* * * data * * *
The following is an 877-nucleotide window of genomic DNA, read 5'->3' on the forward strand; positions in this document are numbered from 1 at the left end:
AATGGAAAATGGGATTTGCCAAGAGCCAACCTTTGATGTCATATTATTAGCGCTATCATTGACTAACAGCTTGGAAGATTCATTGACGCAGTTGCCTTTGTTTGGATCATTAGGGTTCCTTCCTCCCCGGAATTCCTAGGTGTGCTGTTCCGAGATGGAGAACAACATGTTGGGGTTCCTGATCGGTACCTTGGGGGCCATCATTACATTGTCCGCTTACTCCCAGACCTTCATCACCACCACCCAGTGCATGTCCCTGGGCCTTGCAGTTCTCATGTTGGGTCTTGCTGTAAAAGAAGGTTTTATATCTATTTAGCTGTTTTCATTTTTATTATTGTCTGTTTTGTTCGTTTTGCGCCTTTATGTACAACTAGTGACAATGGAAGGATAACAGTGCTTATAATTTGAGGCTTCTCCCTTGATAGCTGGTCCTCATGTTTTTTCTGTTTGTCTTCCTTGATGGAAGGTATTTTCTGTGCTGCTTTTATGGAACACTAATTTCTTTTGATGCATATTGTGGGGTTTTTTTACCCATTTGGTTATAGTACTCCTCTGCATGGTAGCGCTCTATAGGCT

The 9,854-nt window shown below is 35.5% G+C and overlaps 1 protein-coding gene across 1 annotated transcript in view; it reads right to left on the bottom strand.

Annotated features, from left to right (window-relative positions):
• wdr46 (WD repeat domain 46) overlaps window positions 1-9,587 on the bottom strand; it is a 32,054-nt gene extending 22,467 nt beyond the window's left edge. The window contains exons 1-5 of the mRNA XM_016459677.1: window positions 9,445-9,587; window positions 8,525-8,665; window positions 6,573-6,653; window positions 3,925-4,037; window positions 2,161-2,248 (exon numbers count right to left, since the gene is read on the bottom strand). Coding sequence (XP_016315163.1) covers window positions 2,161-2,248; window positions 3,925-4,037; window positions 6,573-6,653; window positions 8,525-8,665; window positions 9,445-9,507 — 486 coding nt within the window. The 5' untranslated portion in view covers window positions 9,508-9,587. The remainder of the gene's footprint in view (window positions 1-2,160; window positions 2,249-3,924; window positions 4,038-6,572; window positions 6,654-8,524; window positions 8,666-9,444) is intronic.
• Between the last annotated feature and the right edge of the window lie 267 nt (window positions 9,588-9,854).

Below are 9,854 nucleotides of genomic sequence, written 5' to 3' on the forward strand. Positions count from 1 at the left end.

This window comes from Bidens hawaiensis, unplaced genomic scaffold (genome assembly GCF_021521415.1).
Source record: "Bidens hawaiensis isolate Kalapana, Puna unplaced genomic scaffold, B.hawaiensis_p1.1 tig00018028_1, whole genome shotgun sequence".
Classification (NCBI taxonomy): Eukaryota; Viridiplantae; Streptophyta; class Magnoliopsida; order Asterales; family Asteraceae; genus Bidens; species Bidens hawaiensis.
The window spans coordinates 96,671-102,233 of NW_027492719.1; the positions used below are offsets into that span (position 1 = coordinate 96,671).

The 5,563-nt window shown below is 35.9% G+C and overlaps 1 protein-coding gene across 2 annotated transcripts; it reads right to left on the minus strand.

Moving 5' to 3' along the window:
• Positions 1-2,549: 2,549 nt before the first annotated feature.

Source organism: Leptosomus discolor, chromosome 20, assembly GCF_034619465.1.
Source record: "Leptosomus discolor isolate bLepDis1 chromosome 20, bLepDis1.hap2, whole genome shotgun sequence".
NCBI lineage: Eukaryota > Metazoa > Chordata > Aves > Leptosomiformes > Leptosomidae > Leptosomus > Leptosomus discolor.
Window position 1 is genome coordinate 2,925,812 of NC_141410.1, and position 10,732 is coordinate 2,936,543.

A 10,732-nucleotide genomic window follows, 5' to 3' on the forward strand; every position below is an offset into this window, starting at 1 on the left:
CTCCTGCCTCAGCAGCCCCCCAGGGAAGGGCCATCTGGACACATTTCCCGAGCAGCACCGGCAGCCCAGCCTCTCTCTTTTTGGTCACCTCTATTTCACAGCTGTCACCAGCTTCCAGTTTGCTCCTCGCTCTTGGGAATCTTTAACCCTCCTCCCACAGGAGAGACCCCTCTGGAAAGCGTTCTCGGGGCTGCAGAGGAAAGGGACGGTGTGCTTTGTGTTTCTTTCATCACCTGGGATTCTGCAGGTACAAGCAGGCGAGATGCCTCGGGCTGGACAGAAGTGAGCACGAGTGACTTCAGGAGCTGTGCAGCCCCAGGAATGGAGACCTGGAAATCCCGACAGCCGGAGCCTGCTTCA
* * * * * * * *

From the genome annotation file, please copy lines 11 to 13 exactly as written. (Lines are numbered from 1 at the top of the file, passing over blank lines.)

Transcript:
The window spans coordinates 96,671-102,233 of NW_027492719.1; the positions used below are offsets into that span (position 1 = coordinate 96,671).

The 5,563-nt window shown below is 35.9% G+C and overlaps 1 protein-coding gene across 2 annotated transcripts; it reads right to left on the minus strand.

Moving 5' to 3' along the window: